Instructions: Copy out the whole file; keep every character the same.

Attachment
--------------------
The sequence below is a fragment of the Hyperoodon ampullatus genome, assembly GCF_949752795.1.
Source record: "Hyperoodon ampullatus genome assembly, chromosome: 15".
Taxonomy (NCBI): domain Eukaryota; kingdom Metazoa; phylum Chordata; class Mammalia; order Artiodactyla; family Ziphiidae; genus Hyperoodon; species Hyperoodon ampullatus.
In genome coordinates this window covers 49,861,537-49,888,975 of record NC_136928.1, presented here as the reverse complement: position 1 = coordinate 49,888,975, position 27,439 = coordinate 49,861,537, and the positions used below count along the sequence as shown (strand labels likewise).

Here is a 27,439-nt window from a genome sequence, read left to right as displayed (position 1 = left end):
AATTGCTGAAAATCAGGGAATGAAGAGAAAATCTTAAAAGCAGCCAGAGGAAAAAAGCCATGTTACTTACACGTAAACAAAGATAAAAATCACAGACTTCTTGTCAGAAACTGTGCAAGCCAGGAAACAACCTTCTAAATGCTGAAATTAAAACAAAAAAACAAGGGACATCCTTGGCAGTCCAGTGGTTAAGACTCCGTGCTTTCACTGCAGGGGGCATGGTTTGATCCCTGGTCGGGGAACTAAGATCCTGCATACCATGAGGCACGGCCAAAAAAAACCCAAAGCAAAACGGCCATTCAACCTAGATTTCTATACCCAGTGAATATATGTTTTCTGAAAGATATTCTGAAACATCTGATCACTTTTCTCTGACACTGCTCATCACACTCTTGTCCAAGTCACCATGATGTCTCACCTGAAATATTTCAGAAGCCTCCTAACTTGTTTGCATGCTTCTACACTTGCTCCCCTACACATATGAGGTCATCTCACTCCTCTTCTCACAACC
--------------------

The sequence below is a fragment of the Hyperoodon ampullatus genome, assembly GCF_949752795.1.
Source record: "Hyperoodon ampullatus genome assembly, chromosome: 15".
Taxonomy (NCBI): domain Eukaryota; kingdom Metazoa; phylum Chordata; class Mammalia; order Artiodactyla; family Ziphiidae; genus Hyperoodon; species Hyperoodon ampullatus.
In genome coordinates this window covers 49,861,537-49,888,975 of record NC_136928.1, presented here as the reverse complement: position 1 = coordinate 49,888,975, position 27,439 = coordinate 49,861,537, and the positions used below count along the sequence as shown (strand labels likewise).

Here is a 27,439-nt window from a genome sequence, read left to right as displayed (position 1 = left end):
AATTGCTGAAAATCAGGGAATGAAGAGAAAATCTTAAAAGCAGCCAGAGGAAAAAAGCCATGTTACTTACACGTAAACAAAGATAAAAATCACAGACTTCTTGTCAGAAACTGTGCAAGCCAGGAAACAACCTTCTAAATGCTGAAATTAAAACAAAAAAACAAGGGACATCCTTGGCAGTCCAGTGGTTAAGACTCCGTGCTTTCACTGCAGGGGGCATGGTTTGATCCCTGGTCGGGGAACTAAGATCCTGCATACCATGAGGCACGGCCAAAAAAAACCCAAAGCAAAACGGCCATTCAACCTAGATTTCTATACCCAGTGAATATATGTTTTCTGAAAGATATTCTGAAACATCTGATCACTTTTCTCTGACACTGCTCATCACACTCTTGTCCAAGTCACCATGATGTCTCACCTGAAATATTTCAGAAGCCTCCTAACTTGTTTGCATGCTTCTACACTTGCTCCCCTACACATATGAGGTCATCTCACTCCTCTTCTCACAACC